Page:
Fascinating news broke yesterday ahead of the publication of the forthcoming Taylor Review (an official report into employment practices in the modern economy led by the Chief Executive of the Royal Society of Arts, Matthew Taylor), suggesting that three-quarters (76%) of the UK’s micro businesses aren’t set up to deal with extended sick leave.
While the figure may seem surprisingly high, freelancers themselves will not be too taken aback. It’s seen, however reluctantly, as a given hat you take the highs of being your own boss with the lows of unpaid sick leave or minimal holiday. There’s good reason that so many freelancing articles offer the seemingly simple advice: “learn when to say NO to work!” A large part of becoming comfortable with this lifestyle is recognising that there will be lulls, and finding ways to deal with that – either financially or psychologically.
Still, findings such as these should not be shrugged off, especially when you consider that the same survey that this figure came from (conducted by Freeagent and the FCSA) that 35% of respondents had no plans in place to fund their retirement, and 22% indicated that they would opt-out of auto-enrolment in a government pension scheme. It’s important to note that these statistics varied according to whether the respondent classed themselves as a sole-trader or a ltd company…
Similarly, a difference could be seen when answering questions about sickness benefits and how important each respondent deemed them…
“For many people who work for themselves, self-employment is a career choice and those who choose it know that this way of working does not come with statutory benefits,” explained Julia Kermode of the FCSA. “However, it is clear from our research that many have not made appropriate provisions to cover benefits that employees receive. I hope that our evidence helps to inform policy decisions, particularly if the government intends to increase tax or NICs for self-employed people – as there must be something offered in exchange for increasing the financial burden of the self-employed.”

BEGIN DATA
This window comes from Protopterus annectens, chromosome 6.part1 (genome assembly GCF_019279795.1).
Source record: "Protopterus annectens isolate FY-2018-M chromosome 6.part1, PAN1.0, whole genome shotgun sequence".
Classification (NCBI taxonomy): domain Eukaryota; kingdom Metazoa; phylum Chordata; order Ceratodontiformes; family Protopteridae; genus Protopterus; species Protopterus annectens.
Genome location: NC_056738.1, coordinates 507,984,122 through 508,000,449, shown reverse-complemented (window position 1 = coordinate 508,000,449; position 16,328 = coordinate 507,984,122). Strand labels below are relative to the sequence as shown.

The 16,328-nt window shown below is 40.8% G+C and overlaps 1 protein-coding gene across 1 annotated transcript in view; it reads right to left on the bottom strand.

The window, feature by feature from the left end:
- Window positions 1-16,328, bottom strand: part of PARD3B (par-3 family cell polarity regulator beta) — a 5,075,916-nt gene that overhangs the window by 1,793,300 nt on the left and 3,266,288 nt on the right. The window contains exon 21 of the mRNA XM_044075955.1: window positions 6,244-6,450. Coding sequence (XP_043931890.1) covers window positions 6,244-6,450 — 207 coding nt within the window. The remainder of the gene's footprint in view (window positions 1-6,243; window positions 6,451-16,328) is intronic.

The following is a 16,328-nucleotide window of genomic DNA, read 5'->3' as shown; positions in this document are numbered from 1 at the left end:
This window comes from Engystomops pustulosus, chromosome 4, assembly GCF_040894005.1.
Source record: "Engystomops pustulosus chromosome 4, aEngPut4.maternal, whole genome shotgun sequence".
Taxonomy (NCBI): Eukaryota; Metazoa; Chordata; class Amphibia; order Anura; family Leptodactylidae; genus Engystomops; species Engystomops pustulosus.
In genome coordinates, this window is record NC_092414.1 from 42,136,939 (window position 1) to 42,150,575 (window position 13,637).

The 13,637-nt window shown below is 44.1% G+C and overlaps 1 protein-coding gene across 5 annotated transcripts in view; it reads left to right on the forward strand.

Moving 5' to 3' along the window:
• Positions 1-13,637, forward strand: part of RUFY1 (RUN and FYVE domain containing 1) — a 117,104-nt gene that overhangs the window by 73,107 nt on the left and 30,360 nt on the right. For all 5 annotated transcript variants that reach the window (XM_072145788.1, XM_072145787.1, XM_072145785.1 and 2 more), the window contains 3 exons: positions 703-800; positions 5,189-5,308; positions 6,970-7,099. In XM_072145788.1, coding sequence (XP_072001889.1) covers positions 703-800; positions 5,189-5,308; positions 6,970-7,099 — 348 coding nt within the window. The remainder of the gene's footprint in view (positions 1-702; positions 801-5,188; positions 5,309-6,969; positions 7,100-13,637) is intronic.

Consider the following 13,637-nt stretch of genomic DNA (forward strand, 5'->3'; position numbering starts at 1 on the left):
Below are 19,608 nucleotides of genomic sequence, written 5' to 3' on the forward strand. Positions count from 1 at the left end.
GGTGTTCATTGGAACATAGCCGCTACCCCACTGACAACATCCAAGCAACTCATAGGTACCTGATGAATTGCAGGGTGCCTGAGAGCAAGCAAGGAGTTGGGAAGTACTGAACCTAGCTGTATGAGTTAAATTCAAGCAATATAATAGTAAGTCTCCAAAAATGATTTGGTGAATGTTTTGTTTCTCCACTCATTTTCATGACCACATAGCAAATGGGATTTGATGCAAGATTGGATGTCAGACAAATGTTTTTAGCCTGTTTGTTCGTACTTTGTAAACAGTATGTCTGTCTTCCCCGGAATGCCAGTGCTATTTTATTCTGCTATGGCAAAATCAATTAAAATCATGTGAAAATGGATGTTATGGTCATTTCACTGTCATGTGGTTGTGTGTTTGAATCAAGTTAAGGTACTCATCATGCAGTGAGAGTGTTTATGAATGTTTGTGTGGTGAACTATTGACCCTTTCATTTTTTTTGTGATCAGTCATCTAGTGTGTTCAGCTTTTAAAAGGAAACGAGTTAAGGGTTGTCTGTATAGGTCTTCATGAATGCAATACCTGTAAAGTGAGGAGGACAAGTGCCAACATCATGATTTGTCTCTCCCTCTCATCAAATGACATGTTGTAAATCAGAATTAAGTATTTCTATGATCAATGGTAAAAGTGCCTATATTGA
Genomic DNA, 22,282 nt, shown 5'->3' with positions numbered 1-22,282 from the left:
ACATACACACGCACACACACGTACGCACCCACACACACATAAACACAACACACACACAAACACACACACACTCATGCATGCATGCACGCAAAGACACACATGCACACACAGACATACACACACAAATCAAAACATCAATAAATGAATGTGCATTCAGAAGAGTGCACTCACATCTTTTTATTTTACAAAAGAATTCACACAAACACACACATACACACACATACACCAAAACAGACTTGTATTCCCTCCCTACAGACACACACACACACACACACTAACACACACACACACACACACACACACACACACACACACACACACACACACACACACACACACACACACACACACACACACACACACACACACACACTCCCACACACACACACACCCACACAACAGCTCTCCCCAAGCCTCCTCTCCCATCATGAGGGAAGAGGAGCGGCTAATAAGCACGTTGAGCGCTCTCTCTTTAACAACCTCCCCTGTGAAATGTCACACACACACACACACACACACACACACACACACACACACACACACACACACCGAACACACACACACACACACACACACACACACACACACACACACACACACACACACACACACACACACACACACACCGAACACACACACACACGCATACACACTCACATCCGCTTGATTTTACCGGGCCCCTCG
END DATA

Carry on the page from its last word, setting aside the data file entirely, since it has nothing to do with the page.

While we’d agree with the last point, we also think it’s worth underlining the fact that no two self-employed people are the same, as these findings clearly show. We’d hope that the Taylor Review recognises this, taking into account that a cookie-cutter approach is not going to be terribly helpful to people working in the so-called “gig economy”, and that an attempt should be made to find a way to offer freelancers the benefits that best suit their situation.
The Taylor Review is due in mid-July, and Mr Taylor himself has recently been hinting at the recommendations it might contain. Responding to trade union requests to eliminate zero-hours contracts, he suggested that this was a route he would not be recommending as it hinted at constricting the ways in which gig-economy workers choose to do business. He saw the implementation of such restrictions as “one-way flexibility”, adding that he’d be recommending “two-way flexibility” and urging ministers to “preserve” and “enhance” opportunities that promote the latter.
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